Phil Bennett is one of many former coaches of Shawn Oakman that are happy to see the former Baylor defensive end finally have a chance to move on with his life.
Oakman, who was acquitted by a local jury of sexual assault, played three seasons (2013-15) at Baylor under head coach Art Briles.
Bennett was the defensive coordinator and actually recruited Oakman while at Pittsburgh.
"I've known him since he was 16, 17 years old," Bennett said. "I know for us at Baylor, he was a worker, he was a leader, and he was a guy that put a lot of effort into what he was trying to do."
After earning a redshirt his freshman year at Penn State, Oakman transferred to Baylor following his dismissal from the Nittany Lions due to an off-field incident.
"We did due diligence and (Penn State) thought he was a good kid," Bennett said. "They thought he needed a new setting and it proved to be true."
Because Oakman already used a redshirt, he was forced to lose one year of eligibility while fulfilling the NCAA's transfer rule. The Philadelphia native made his collegiate debut as a sophomore, totaling 33 tackles and two sacks in 11 games.
Following a breakout 2014 season in which he recorded 52 tackles, 19.5 tackles for loss and 11 sacks, Oakman was named Preseason Big 12 Defensive Player of the Year and placed on multiple award watch lists. That production in 13 games placed him on the NFL's radar as a prospect to watch during his senior season.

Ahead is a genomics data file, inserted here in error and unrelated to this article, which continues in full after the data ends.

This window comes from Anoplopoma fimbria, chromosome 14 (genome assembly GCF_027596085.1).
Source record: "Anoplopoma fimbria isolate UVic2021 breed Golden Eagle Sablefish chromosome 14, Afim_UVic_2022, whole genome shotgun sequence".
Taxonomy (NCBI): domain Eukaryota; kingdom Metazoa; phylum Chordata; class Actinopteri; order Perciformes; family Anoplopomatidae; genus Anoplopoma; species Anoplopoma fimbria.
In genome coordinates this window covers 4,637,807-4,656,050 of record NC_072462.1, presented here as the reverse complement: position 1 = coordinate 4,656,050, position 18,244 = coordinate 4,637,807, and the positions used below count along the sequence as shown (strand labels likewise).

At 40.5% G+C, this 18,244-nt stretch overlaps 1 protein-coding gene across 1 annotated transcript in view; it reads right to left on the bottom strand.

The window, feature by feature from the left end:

But after registering 4.5 sacks in 2015, Oakman needed a strong performance at the Senior Bowl in Mobile, Alabama, to boost his draft stock. He did just that with a couple sacks and a forced fumble to earn South Team MVP.
Oakman's road to redemption came to a temporary halt when he was arrested on the sexual assault charge two weeks prior to the April 2016 NFL Draft. He went undrafted and eventually made his return to organized football in 2018 as a member of the Indoor Football League's Bismarck Bucks.
"I truly believe with his work ethic, and what I believe to be NFL ability, those years can be made up," Bennett said. "He's a guy that stays physically fit, he didn't have many injuries when we had him at Baylor, so he doesn't have a history of being hurt."
Oakman doesn't currently have any future football plans.
"He's 26 years old," Bennett said. "He's going to have to knock the rust off, and I think he might've done that some by playing in the indoor league.
"He adapts to the game and he understands the game. I'm hopeful that somebody takes a chance on him and he gets back in the mix pretty fast."
Bennett plans on speaking with Oakman soon, and will have a simple message to give to him.
"All eyes will be on (you)," Bennett said. "Go out and show the people what kind of person you are, not just on the field, but off the field, which I know what kind of guy he is, and he's a good guy."